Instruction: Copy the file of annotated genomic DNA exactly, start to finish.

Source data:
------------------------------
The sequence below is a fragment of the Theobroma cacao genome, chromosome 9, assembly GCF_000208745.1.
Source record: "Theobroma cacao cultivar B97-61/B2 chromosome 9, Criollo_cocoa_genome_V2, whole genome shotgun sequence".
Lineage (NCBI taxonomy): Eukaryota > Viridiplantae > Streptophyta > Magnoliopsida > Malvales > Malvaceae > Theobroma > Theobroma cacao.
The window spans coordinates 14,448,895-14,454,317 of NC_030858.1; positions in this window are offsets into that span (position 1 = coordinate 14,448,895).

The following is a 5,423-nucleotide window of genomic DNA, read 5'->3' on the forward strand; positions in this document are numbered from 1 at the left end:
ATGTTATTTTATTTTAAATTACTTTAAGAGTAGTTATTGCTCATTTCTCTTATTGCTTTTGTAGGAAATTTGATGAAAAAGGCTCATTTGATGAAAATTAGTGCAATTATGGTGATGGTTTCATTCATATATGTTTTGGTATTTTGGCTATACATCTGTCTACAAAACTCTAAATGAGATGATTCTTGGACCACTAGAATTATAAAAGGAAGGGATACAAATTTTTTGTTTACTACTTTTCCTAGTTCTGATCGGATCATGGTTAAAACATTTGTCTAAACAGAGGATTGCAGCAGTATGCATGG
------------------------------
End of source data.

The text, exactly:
The sequence below is a fragment of the Theobroma cacao genome, chromosome 9, assembly GCF_000208745.1.
Source record: "Theobroma cacao cultivar B97-61/B2 chromosome 9, Criollo_cocoa_genome_V2, whole genome shotgun sequence".
Lineage (NCBI taxonomy): Eukaryota > Viridiplantae > Streptophyta > Magnoliopsida > Malvales > Malvaceae > Theobroma > Theobroma cacao.
The window spans coordinates 14,448,895-14,454,317 of NC_030858.1; positions in this window are offsets into that span (position 1 = coordinate 14,448,895).

The following is a 5,423-nucleotide window of genomic DNA, read 5'->3' on the forward strand; positions in this document are numbered from 1 at the left end:
ATGTTATTTTATTTTAAATTACTTTAAGAGTAGTTATTGCTCATTTCTCTTATTGCTTTTGTAGGAAATTTGATGAAAAAGGCTCATTTGATGAAAATTAGTGCAATTATGGTGATGGTTTCATTCATATATGTTTTGGTATTTTGGCTATACATCTGTCTACAAAACTCTAAATGAGATGATTCTTGGACCACTAGAATTATAAAAGGAAGGGATACAAATTTTTTGTTTACTACTTTTCCTAGTTCTGATCGGATCATGGTTAAAACATTTGTCTAAACAGAGGATTGCAGCAGTATGCATGG